Today, the New York Times writes that likely Democratic presidential nominee Joe Biden “has struggled to break through given the flood of news about the outbreak, and he lacks the kind of platform that is available to Mr. Trump, who has appeared daily at White House briefings on the virus.”
Inherent in this discussion is the presumption that Biden needs to stay in the public eye during this period. But it is difficult to spend much time thinking about the presidential election in November when everyone is wondering whether their loved ones will still be healthy or their job will still exist next month. Or next week.
At this moment, the American people will be persuaded about their 2020 choice by actions, not arguments. Right now, Biden has no role in government; he can object to decisions by Trump, but that will rarely break through the daily avalanche of news about the virus.
The 2020 election is almost certainly going to be a referendum on how the Trump administration handled the coronavirus crisis. If the electorate is largely relieved, or feels like it dodged a bullet, then Trump will probably be reelected. If the electorate feels like it has suffered an epic calamity that was exacerbated by government actions, then the Democratic nominee will probably be elected, despite whatever other flaws he may have.
If you are a 77-year-old man who may not have the stamina of his younger years, the idea of the presidential race going on hiatus for a few weeks or months doesn’t seem so bad. The idea of Biden setting up a “shadow cabinet” of rival health officials from the Obama administration is probably not all that helpful; they will either echo what the current health officials are saying, or contradict them and add to public confusion. By the fall — or possibly within a matter of weeks — the American people will have probably decided how they feel about how President Trump handled this crisis. Short online videos with Ron Klain, Obama’s Ebola response coordinator, probably won’t change those feelings much.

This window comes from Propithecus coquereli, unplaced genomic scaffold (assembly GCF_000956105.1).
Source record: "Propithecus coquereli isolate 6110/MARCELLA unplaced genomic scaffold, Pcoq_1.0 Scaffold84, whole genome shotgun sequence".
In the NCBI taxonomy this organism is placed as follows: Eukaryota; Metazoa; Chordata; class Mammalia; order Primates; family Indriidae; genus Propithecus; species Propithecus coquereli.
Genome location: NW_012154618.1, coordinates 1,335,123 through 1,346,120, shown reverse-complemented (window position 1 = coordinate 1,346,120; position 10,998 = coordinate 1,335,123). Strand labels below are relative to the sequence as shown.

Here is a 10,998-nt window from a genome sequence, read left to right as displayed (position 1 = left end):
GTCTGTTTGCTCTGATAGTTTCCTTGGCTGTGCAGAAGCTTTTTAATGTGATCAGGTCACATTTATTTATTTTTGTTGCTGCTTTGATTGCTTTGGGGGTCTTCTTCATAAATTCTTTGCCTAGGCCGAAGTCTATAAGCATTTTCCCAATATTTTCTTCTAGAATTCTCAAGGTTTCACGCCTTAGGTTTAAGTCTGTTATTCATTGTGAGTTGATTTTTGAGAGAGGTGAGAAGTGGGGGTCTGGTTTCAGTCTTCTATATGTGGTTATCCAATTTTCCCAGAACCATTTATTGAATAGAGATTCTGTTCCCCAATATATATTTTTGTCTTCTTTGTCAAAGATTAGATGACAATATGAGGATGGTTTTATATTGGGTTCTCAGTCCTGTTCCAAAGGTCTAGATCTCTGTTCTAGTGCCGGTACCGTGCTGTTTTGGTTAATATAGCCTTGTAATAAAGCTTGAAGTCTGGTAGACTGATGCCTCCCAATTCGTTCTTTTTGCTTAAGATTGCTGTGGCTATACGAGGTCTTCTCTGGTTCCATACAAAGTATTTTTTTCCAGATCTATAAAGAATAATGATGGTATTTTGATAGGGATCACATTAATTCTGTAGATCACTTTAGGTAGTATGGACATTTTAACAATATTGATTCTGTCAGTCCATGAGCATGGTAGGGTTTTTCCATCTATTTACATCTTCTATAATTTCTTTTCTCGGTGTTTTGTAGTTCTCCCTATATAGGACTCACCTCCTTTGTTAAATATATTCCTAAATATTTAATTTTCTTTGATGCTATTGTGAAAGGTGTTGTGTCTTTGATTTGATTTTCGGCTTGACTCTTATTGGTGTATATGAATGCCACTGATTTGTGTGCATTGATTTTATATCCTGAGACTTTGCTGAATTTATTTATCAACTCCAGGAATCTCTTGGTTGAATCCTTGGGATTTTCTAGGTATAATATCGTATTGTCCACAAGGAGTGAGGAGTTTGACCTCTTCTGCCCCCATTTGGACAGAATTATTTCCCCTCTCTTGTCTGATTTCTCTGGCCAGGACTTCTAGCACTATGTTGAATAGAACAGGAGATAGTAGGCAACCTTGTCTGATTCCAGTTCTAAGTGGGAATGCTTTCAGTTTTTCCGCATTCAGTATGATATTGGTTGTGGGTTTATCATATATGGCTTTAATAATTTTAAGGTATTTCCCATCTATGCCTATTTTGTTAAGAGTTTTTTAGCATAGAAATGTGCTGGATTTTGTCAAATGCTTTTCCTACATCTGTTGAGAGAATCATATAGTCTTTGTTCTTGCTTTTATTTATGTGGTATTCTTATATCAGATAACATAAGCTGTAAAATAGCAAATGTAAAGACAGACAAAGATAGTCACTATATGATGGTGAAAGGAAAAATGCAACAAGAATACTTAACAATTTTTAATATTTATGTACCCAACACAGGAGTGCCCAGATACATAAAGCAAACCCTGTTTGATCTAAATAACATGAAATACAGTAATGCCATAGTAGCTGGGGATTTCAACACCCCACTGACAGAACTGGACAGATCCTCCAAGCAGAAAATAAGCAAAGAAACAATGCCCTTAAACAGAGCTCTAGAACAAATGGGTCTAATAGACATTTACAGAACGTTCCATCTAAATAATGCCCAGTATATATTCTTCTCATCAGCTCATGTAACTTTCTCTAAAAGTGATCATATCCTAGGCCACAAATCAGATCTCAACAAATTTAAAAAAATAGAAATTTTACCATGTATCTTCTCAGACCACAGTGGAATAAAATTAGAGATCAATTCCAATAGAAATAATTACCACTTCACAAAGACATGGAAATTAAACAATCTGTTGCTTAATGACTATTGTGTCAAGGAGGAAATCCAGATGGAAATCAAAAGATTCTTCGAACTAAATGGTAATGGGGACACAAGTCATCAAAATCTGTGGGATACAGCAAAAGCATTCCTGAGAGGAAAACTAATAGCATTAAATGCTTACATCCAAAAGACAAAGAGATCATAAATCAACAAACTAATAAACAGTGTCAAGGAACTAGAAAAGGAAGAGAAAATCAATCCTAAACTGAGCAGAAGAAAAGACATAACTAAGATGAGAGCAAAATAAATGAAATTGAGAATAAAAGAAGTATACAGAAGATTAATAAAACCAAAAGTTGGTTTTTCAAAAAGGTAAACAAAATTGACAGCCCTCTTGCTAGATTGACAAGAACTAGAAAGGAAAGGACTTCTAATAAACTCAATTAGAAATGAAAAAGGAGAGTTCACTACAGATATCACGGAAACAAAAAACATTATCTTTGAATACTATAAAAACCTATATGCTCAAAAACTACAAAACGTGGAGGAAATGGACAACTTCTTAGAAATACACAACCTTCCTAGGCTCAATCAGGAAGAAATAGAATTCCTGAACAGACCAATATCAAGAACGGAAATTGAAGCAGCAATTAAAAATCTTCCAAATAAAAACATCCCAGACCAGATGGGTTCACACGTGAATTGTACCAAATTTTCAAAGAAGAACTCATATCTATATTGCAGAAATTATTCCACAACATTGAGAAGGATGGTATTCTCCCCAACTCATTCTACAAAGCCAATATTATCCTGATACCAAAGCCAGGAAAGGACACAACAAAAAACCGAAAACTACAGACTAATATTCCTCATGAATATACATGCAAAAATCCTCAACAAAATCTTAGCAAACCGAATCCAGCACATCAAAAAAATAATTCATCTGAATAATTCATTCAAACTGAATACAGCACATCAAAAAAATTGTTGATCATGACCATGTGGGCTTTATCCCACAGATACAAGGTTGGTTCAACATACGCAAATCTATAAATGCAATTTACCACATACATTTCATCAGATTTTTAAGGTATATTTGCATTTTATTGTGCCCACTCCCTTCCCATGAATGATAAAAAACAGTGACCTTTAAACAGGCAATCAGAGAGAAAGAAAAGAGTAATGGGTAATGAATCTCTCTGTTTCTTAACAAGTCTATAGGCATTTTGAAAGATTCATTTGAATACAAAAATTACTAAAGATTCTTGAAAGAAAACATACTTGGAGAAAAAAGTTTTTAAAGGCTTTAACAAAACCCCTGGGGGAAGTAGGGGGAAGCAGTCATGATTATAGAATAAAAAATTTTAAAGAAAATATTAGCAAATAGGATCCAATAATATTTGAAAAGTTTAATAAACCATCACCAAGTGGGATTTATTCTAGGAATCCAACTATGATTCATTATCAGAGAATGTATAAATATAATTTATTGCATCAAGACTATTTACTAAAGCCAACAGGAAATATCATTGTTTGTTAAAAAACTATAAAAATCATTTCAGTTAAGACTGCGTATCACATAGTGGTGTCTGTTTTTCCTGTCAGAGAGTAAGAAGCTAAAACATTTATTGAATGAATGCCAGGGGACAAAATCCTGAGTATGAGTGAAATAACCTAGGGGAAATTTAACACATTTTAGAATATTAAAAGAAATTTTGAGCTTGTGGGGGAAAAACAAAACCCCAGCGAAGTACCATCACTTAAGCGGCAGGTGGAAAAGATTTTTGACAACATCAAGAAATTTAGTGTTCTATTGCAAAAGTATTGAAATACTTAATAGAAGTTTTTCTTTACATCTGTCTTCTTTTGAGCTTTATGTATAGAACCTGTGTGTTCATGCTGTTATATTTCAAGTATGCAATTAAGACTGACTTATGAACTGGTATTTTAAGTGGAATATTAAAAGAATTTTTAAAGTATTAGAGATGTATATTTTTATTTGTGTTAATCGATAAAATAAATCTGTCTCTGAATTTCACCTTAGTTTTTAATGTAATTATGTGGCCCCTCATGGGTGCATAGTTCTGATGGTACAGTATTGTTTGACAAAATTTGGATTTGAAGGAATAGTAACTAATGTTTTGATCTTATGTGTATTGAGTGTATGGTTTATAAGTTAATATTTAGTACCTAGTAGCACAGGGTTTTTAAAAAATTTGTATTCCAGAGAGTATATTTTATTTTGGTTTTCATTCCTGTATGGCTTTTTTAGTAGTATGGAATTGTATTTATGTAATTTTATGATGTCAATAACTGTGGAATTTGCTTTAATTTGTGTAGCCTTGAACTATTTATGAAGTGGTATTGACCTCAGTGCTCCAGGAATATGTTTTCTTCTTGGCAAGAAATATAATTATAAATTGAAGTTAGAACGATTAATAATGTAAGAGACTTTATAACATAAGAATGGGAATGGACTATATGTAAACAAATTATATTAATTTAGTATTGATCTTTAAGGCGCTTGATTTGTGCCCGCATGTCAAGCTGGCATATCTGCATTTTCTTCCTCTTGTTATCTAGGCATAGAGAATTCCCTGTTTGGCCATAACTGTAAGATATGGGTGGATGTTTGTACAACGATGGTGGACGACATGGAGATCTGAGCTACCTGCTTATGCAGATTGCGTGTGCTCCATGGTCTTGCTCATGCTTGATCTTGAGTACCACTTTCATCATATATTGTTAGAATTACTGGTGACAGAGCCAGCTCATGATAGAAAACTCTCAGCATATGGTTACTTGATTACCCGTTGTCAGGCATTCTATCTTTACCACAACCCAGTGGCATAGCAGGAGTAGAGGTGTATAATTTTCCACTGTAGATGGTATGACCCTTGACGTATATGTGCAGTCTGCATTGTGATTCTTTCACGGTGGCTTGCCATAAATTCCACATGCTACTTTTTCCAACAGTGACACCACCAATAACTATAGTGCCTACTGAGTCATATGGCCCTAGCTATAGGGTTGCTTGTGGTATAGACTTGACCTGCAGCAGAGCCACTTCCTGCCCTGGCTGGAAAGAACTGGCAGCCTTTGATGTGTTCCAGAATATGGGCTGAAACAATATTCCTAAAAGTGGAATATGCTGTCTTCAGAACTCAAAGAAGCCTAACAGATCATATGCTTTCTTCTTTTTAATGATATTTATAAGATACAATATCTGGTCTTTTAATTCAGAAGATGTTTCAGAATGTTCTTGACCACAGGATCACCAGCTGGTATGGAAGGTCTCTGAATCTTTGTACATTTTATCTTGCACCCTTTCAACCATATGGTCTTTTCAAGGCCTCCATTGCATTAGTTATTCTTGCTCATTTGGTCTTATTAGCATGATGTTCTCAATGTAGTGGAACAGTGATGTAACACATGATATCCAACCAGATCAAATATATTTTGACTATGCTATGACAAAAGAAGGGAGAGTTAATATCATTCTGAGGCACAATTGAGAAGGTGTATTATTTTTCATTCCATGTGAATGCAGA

In the meantime, Biden and his advisers may want to contemplate how to best govern a post-coronavirus America. The priorities and objectives of the American changed dramatically from January to now. On Inauguration Day 2021, what parts of the economy will still be rebuilding from this sudden shock? How much lower will tax revenues be compared to projections? What will be left of America’s relationship with China? Will continuity of government procedures have created a Congress that no longer needs to be in Washington to vote? What condition will our health-care system be in after months of fighting a deadly virus? Biden and his team have time on their hands right now, so they might as well use it wisely.